“The way Efira moves from casual naturalism to heightened drama over the course of the film is a testament to her wide range. It’s a demanding role, but the ease with which Efira tackles it is impressive.”
Judith Fauvet leads a happy life in Switzerland. Together with Abdel (Quim Gutiérrez) she raises their 3-year-old daughter Ninon (Loïse Benguerel). Judith has a stressful but well-paid job as a translator at an international institute, a job that requires her to regularly go abroad on business trips. This causes some friction in their home situation, but she gives the impression she can manage.
Judith Fauvet leads a happy life in France. Her husband Melvil (Bruno Salomone) is a renowned orchestra conductor and together they raise their two sons. Melvil is looking to buy a new place for them and wants Judith to see a house with him. Judith has a stressful but well-paid job that requires her to regularly go abroad on business trips. This causes some friction in their home life, but she gives the impression she can manage.
Judith Fauvet leads a double life. Increasingly she can no longer manage her life at all. As Ninon gets older the girl grows more attached to Judith, thus her leaving for days every week becomes a growing problem. Abdel is aware of the double life she leads and presses Judith about the deteriorating situation with his daughter. Over in France her son Joris overhears his mother’s phone conversations and starts to have doubts. One by one the dominoes in Judith’s life start to fall, and she unravels as her whole life, or actually both of them, threaten to come crashing down around her.
Antoine Barraud’s sixth feature film Madeleine Collins is a tightly constructed melodrama in which the story (written by Barraud himself in collaboration with Héléna Klotz) slowly reveals the web of lies that Judith has woven, a web she herself is now becoming entangled in. The screenplay bleeds out the information in a steady trickle, gradually revealing the significance of earlier incidents and allowing the audience to fill in the blanks, like the puzzling opening scene in which a young woman shopping for dresses in a big department store suddenly decides to commit suicide, or the reason why Judith identifies herself as Margot at times. Once all pieces of the puzzle have fallen into place Madeleine Collins hurls itself to a perhaps overly dramatic ending, but with an oddly touching denouement.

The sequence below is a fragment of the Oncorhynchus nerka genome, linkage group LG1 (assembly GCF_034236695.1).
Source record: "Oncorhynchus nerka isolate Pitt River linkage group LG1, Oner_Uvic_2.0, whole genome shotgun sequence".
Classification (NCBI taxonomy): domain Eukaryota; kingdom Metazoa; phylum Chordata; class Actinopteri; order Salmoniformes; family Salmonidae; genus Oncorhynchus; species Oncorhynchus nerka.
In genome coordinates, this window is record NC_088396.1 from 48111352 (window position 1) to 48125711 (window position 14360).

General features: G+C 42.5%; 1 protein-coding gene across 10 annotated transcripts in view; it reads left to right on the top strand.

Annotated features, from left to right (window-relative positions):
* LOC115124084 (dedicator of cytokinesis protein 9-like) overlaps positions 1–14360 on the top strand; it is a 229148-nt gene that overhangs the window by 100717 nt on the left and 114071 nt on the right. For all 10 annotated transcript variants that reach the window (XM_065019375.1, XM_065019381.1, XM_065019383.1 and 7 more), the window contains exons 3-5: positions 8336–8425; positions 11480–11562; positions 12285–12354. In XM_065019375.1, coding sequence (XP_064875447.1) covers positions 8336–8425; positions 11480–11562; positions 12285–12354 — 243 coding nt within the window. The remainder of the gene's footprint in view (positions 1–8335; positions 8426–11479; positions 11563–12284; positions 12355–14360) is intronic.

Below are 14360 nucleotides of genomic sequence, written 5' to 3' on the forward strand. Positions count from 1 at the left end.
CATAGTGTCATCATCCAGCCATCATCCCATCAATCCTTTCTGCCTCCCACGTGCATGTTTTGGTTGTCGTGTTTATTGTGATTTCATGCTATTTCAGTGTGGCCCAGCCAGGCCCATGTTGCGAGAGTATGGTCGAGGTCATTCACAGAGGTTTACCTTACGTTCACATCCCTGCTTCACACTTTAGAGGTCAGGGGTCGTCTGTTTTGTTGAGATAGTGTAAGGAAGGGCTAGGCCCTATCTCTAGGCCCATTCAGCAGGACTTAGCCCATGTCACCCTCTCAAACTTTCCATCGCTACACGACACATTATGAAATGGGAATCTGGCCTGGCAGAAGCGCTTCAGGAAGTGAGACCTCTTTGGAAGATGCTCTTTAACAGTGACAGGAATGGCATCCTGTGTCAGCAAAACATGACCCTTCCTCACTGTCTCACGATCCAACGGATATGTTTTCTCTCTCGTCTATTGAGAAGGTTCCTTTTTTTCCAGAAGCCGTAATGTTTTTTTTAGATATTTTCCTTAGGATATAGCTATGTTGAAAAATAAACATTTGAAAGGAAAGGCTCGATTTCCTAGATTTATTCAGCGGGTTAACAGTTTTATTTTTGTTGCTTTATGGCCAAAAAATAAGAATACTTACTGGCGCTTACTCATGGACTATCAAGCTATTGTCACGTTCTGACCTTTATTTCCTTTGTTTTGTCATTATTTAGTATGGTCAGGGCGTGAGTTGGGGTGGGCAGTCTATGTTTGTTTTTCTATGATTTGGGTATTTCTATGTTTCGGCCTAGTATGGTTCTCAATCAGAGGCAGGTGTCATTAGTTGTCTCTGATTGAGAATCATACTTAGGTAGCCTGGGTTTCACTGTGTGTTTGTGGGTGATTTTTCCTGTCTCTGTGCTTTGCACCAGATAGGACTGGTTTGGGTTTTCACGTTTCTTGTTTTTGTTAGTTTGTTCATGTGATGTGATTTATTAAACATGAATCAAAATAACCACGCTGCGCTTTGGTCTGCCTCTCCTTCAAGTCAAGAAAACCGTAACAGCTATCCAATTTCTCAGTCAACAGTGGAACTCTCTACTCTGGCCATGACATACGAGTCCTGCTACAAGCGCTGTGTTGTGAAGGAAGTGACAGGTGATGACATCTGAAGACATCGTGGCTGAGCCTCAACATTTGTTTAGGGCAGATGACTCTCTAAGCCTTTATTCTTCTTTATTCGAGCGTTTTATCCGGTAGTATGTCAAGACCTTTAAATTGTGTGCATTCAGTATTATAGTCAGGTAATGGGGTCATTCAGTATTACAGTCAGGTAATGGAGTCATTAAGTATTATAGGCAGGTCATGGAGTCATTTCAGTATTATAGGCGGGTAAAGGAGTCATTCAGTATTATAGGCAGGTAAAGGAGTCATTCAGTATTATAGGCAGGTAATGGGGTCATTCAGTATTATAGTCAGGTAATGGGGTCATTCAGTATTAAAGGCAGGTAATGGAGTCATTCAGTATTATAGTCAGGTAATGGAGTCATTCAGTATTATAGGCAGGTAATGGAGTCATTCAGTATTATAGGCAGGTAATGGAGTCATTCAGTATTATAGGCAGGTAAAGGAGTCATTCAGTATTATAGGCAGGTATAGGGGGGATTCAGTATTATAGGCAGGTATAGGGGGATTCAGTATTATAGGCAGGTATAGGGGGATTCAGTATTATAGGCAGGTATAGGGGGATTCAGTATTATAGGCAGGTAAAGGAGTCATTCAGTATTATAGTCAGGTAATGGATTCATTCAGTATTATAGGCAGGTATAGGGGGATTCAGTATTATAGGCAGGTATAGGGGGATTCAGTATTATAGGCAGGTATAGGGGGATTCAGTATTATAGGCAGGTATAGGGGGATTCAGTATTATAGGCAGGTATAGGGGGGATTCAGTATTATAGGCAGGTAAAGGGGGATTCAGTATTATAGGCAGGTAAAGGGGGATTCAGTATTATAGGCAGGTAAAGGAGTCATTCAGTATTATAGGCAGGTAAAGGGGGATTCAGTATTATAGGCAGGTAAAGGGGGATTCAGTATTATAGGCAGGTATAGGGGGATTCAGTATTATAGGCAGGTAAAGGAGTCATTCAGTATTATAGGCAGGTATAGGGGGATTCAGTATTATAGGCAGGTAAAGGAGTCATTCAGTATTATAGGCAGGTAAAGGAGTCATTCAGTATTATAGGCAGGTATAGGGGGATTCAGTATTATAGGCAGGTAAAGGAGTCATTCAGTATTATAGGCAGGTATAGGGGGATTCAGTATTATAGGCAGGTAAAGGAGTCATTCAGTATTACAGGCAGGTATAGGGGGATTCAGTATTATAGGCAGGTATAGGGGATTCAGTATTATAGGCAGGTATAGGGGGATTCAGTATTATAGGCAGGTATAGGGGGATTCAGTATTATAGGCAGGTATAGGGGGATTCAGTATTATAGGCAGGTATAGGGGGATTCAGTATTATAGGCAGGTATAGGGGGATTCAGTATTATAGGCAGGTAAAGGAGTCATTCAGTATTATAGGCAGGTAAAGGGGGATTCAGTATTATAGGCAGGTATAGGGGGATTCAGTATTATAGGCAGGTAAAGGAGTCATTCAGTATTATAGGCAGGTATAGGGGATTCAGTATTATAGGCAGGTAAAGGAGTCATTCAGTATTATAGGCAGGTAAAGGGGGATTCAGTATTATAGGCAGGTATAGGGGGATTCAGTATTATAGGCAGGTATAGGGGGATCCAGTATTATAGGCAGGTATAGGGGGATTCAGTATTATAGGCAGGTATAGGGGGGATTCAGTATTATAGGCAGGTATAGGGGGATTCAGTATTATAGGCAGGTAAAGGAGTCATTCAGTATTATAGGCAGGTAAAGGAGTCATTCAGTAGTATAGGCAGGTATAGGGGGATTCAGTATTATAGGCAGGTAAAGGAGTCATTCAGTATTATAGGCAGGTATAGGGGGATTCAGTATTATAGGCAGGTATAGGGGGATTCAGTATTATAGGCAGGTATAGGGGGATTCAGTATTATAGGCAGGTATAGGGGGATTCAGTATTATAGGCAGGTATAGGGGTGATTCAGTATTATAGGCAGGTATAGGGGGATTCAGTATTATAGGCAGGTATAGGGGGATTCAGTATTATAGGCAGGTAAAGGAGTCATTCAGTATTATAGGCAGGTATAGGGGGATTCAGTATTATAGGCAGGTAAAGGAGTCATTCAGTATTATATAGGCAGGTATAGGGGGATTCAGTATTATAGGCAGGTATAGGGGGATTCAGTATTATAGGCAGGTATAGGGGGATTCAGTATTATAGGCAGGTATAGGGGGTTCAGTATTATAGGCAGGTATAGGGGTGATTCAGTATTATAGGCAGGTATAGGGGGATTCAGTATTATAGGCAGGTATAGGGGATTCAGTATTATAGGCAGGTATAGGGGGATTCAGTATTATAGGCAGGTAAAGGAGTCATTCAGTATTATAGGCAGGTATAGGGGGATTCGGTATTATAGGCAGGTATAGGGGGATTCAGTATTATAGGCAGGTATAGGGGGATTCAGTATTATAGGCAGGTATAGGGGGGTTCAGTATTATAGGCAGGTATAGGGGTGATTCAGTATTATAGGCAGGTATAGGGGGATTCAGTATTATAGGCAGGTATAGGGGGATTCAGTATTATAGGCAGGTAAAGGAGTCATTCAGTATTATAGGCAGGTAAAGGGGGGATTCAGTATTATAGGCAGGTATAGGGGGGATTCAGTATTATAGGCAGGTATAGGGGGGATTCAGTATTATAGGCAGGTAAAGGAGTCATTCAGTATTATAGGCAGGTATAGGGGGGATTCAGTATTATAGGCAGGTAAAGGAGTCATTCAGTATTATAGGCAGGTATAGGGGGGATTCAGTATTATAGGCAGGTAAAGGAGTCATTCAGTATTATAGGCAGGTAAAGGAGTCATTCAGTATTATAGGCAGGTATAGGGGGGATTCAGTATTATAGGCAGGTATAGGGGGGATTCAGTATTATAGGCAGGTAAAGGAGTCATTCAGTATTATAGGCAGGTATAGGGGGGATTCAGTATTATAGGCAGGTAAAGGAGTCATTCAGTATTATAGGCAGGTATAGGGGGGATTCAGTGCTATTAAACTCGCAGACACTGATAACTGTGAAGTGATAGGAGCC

Madeleine Collins, the title itself a mystery that is solved in the film’s final act, rests firmly on the shoulders of Belgian actress Virginie Efira, who gives a towering performance as a woman who, without malicious intent, has dug a hole for herself so deep that getting out seems impossible. The way Efira moves from casual naturalism to heightened drama over the course of the film is a testament to her wide range. It’s a demanding role, but the ease with which Efira tackles it is impressive and she reins in the drama to prevent it from going completely over the top. The supporting cast is uniformly strong, with Gutiérrez in particular able to make his Abdel a relatable character, and Jacqueline Bisset in a wonderful small part as Judith’s passive-aggressive mother. Surprising in a small role is Israeli director Nadav Lapid, whose character may seem superfluous but provides a poignant ending to the film.
There is not a lot beneath the surface of Madeleine Collins, as the film does not tackle weighty themes or topical material. But Barraud has crafted a strong adult drama with a compelling central character and a carefully laid out, tight plot around it. Madeleine Collins captivates for its full runtime, the French director proving himself to be a gifted storyteller.